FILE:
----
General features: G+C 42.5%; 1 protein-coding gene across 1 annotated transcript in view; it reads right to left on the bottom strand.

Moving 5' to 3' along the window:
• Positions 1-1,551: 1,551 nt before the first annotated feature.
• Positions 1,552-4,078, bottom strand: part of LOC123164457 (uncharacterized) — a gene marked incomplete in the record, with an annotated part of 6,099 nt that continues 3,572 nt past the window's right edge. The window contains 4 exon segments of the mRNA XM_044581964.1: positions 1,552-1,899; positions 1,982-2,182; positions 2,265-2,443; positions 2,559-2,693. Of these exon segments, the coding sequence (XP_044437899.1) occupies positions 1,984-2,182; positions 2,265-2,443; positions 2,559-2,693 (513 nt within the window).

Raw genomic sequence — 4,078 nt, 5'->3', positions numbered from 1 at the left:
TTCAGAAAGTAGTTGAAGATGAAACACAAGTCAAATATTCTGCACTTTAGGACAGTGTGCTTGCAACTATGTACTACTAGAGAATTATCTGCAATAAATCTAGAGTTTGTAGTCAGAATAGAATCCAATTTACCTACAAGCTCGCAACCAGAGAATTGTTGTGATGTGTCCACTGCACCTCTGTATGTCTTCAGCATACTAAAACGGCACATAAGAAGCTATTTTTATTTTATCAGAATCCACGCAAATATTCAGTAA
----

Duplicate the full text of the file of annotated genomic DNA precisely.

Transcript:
General features: G+C 42.5%; 1 protein-coding gene across 1 annotated transcript in view; it reads right to left on the bottom strand.

Moving 5' to 3' along the window:
• Positions 1-1,551: 1,551 nt before the first annotated feature.
• Positions 1,552-4,078, bottom strand: part of LOC123164457 (uncharacterized) — a gene marked incomplete in the record, with an annotated part of 6,099 nt that continues 3,572 nt past the window's right edge. The window contains 4 exon segments of the mRNA XM_044581964.1: positions 1,552-1,899; positions 1,982-2,182; positions 2,265-2,443; positions 2,559-2,693. Of these exon segments, the coding sequence (XP_044437899.1) occupies positions 1,984-2,182; positions 2,265-2,443; positions 2,559-2,693 (513 nt within the window).

Raw genomic sequence — 4,078 nt, 5'->3', positions numbered from 1 at the left:
TTCAGAAAGTAGTTGAAGATGAAACACAAGTCAAATATTCTGCACTTTAGGACAGTGTGCTTGCAACTATGTACTACTAGAGAATTATCTGCAATAAATCTAGAGTTTGTAGTCAGAATAGAATCCAATTTACCTACAAGCTCGCAACCAGAGAATTGTTGTGATGTGTCCACTGCACCTCTGTATGTCTTCAGCATACTAAAACGGCACATAAGAAGCTATTTTTATTTTATCAGAATCCACGCAAATATTCAGTAA